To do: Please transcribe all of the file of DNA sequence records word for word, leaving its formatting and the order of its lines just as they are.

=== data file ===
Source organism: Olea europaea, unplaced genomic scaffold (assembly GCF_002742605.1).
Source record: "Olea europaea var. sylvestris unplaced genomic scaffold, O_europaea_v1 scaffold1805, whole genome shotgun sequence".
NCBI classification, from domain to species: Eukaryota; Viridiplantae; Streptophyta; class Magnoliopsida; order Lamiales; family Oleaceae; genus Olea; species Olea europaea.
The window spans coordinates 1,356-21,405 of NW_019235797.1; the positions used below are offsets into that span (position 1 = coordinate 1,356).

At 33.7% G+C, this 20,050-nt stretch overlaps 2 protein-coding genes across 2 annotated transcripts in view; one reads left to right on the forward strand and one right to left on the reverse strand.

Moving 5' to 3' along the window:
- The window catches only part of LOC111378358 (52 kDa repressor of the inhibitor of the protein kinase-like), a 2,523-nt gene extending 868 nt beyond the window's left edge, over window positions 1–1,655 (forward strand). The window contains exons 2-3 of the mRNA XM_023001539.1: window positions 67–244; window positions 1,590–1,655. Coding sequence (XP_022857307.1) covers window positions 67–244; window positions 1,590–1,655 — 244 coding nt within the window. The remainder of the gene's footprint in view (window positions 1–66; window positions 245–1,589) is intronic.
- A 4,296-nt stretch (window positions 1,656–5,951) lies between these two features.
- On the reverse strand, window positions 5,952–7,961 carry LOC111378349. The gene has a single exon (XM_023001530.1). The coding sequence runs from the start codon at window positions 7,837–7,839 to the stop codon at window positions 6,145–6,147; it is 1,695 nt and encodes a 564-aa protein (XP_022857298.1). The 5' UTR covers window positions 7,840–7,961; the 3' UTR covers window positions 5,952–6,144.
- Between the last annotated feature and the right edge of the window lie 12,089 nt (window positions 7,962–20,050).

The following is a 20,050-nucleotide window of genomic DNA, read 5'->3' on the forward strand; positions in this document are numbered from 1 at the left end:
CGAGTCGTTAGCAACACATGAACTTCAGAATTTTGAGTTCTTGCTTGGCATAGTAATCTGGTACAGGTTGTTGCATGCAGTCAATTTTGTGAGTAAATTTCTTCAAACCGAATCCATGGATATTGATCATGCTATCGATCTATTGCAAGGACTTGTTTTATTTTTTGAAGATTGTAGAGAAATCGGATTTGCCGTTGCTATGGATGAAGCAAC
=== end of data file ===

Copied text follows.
Source organism: Olea europaea, unplaced genomic scaffold (assembly GCF_002742605.1).
Source record: "Olea europaea var. sylvestris unplaced genomic scaffold, O_europaea_v1 scaffold1805, whole genome shotgun sequence".
NCBI classification, from domain to species: Eukaryota; Viridiplantae; Streptophyta; class Magnoliopsida; order Lamiales; family Oleaceae; genus Olea; species Olea europaea.
The window spans coordinates 1,356-21,405 of NW_019235797.1; the positions used below are offsets into that span (position 1 = coordinate 1,356).

At 33.7% G+C, this 20,050-nt stretch overlaps 2 protein-coding genes across 2 annotated transcripts in view; one reads left to right on the forward strand and one right to left on the reverse strand.

Moving 5' to 3' along the window:
- The window catches only part of LOC111378358 (52 kDa repressor of the inhibitor of the protein kinase-like), a 2,523-nt gene extending 868 nt beyond the window's left edge, over window positions 1–1,655 (forward strand). The window contains exons 2-3 of the mRNA XM_023001539.1: window positions 67–244; window positions 1,590–1,655. Coding sequence (XP_022857307.1) covers window positions 67–244; window positions 1,590–1,655 — 244 coding nt within the window. The remainder of the gene's footprint in view (window positions 1–66; window positions 245–1,589) is intronic.
- A 4,296-nt stretch (window positions 1,656–5,951) lies between these two features.
- On the reverse strand, window positions 5,952–7,961 carry LOC111378349. The gene has a single exon (XM_023001530.1). The coding sequence runs from the start codon at window positions 7,837–7,839 to the stop codon at window positions 6,145–6,147; it is 1,695 nt and encodes a 564-aa protein (XP_022857298.1). The 5' UTR covers window positions 7,840–7,961; the 3' UTR covers window positions 5,952–6,144.
- Between the last annotated feature and the right edge of the window lie 12,089 nt (window positions 7,962–20,050).

The following is a 20,050-nucleotide window of genomic DNA, read 5'->3' on the forward strand; positions in this document are numbered from 1 at the left end:
CGAGTCGTTAGCAACACATGAACTTCAGAATTTTGAGTTCTTGCTTGGCATAGTAATCTGGTACAGGTTGTTGCATGCAGTCAATTTTGTGAGTAAATTTCTTCAAACCGAATCCATGGATATTGATCATGCTATCGATCTATTGCAAGGACTTGTTTTATTTTTTGAAGATTGTAGAGAAATCGGATTTGCCGTTGCTATGGATGAAGCAAC